Professor Geraert and I agree on the importance of examining arithmetic data instead of logarithmic transformations but we disagree on other issues pertaining to the fitting of statistical models in bivariate allometry. The most important of our differences concerns the utility of quadratic equations, which sometimes provide better fits than power functions to observations in bivariate displays. However, a quadratic equation is an unrealistic representation of allometric variation because the quadratic term in the model causes the fitted curve to assume the shape of a parabola (see Finney, 1989) (http://www.mathopenref.com/quadraticexplorer.html). When the coefficient in the quadratic term is positive, the curve has a minimum and both ends point upwards. When the coefficient is negative, the curve has a maximum and both ends point downwards. The problem with a parabolic curve may not be immediately apparent when the tracing is limited to the range of data in the sample (as in the case of Uca pugnax), but coefficients in the statistical model are biologically uninterpretable in any case (Gould, 1966; Finney, 1989).

Moreover, a quadratic model is not as good a fit to data for chela mass versus body mass in Uca pugnax as the two- and three-parameter power functions that were reported in my essay (Packard, 2012a). All three models satisfy tests for normality and constant variance (Table 1), and all three of the mean functions closely follow the path of the observations [see fig. 4A in my study (Packard, 2012a) and fig. 1 in the accompanying Correspondence (Geraert, 2012)]. However, PRESS statistics indicate that both the power functions are substantially better fits than the quadratic model (Table 1). Thus, the quadratic equation in this case is not favored on statistical grounds any more than it is favored on biological grounds.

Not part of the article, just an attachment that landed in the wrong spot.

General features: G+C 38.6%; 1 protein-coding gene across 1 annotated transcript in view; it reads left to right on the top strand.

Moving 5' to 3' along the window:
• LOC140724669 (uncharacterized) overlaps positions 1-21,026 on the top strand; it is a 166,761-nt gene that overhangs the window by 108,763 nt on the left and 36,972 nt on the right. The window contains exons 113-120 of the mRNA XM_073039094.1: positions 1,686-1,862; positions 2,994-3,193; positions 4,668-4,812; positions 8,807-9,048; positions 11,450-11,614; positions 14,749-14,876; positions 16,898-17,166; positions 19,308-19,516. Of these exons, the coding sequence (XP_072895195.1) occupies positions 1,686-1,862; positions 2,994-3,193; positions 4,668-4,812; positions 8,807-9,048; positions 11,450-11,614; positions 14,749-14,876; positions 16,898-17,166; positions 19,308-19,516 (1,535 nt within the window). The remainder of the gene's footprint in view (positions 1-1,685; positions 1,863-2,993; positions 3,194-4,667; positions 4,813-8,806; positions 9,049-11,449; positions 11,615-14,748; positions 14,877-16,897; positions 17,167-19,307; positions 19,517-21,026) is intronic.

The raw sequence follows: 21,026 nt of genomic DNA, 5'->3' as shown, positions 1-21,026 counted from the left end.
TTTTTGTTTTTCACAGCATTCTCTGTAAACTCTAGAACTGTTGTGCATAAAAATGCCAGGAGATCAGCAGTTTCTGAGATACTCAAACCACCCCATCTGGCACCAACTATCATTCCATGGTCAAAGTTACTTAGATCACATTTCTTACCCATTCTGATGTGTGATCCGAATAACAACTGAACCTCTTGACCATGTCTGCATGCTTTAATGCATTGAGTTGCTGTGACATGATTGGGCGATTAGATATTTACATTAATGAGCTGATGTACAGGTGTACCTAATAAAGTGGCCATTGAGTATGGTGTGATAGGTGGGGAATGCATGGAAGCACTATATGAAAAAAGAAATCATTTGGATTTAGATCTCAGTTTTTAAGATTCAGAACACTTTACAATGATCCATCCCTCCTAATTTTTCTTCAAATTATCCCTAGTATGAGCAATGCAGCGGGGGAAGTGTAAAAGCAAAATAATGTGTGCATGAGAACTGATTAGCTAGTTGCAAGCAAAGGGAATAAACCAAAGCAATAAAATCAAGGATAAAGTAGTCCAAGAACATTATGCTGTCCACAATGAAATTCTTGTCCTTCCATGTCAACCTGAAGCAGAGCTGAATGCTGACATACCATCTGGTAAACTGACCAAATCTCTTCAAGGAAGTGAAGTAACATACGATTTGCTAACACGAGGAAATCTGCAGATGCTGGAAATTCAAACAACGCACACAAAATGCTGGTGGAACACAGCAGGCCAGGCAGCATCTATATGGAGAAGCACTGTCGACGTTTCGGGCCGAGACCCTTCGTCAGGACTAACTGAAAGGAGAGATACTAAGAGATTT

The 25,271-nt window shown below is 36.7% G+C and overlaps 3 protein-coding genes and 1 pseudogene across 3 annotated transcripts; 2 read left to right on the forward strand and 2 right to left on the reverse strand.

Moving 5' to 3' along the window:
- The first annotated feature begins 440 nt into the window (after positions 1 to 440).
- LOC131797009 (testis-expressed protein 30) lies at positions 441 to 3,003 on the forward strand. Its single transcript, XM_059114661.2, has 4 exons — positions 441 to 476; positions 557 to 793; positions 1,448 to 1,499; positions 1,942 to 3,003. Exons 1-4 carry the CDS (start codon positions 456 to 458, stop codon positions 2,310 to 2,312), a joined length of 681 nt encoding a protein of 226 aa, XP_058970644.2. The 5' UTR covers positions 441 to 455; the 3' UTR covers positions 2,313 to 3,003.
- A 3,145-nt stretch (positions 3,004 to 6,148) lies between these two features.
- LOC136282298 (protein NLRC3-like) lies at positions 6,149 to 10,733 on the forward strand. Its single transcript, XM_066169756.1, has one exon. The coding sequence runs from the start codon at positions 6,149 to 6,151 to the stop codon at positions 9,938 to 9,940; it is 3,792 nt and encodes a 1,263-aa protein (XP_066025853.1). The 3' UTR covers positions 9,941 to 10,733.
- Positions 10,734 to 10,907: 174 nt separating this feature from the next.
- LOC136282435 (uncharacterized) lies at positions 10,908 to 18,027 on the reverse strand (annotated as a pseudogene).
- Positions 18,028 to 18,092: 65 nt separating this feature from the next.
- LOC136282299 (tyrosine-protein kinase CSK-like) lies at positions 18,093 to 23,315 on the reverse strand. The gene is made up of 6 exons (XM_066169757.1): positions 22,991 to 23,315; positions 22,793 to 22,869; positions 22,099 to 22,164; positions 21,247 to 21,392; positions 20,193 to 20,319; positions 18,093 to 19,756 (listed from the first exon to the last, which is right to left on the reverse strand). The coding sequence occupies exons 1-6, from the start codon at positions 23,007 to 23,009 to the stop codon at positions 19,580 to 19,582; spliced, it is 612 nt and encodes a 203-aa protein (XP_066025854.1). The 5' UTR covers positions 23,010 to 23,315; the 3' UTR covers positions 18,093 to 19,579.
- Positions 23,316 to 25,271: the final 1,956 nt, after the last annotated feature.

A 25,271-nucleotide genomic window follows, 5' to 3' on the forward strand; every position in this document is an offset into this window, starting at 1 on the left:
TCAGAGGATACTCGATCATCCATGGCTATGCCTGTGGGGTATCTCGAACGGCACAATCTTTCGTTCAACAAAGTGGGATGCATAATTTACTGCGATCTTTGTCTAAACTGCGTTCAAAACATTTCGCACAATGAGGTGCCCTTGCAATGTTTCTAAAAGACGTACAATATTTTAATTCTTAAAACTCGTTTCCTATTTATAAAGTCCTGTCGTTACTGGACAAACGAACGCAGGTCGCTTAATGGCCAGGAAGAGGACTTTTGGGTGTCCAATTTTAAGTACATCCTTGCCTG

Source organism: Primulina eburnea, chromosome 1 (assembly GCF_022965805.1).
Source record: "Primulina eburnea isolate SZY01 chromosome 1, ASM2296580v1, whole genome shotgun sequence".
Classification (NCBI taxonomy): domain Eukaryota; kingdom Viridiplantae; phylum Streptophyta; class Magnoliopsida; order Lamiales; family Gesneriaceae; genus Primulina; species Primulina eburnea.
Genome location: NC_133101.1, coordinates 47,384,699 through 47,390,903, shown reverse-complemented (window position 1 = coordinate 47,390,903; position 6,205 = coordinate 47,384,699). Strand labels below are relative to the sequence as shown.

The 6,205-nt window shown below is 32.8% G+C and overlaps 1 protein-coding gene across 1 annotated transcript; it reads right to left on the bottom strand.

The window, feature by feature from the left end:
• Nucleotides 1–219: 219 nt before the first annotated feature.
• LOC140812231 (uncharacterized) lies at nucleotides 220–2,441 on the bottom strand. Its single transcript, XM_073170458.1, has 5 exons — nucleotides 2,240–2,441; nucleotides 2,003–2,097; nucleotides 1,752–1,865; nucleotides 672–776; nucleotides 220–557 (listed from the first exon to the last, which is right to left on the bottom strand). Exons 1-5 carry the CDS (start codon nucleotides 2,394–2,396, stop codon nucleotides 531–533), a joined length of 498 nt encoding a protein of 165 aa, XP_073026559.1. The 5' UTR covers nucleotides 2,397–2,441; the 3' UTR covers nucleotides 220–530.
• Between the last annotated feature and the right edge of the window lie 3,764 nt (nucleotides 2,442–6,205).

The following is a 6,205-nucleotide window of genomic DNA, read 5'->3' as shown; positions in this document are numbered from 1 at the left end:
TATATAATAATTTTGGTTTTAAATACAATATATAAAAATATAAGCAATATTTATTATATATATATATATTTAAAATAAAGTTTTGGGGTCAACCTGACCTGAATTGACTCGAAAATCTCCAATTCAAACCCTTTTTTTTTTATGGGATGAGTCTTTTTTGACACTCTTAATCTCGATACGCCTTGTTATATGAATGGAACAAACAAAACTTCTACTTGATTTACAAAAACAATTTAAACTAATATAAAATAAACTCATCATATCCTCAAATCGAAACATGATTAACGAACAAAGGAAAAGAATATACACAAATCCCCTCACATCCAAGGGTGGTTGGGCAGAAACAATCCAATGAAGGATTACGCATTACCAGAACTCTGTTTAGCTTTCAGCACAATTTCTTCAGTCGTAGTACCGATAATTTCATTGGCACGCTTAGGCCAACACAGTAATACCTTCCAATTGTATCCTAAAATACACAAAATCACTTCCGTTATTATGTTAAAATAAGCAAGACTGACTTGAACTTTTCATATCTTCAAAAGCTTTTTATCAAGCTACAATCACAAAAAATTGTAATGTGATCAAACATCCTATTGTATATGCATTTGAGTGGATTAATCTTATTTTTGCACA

Table 1.

Diagnostics for three statistical models fitted to arithmetic values for chela mass versus body mass in fiddler crabs

Professor Geraert also believes that a three-parameter power function has no biological meaning, owing presumably to the term for an intercept. It is worth remembering here that Huxley himself argued in favor of using a three-parameter function as the theoretical starting point in allometric analyses [see p. 241 of Huxley (Huxley, 1932)]. Huxley went on to suggest that the intercept might be relatively unimportant in the scheme of things, so that an investigator might revert to a two-parameter model with minimal loss of fit or relevance. Of course, this argument may have been a convenience for Huxley because he did not have ready access at that time to a procedure for fitting a three-parameter power model to bivariate data.

Professor Geraert is correct when he suggests that I have no biological interpretation to attach to the negative intercept for the three-parameter power function describing the scaling of chela mass to body mass in fiddler crabs. Thus, it might be advisable to revert to the simpler, two-parameter power function (which still shows that the allometric exponent does not change with body size). However, Professor Geraert's assertion that a three-parameter power model generally is meaningless is incorrect, because a non-zero intercept frequently has biological as well as statistical significance when enough is known about the system under study (Bales, 1996; Sartori and Ball, 2009; Packard, 2012b).

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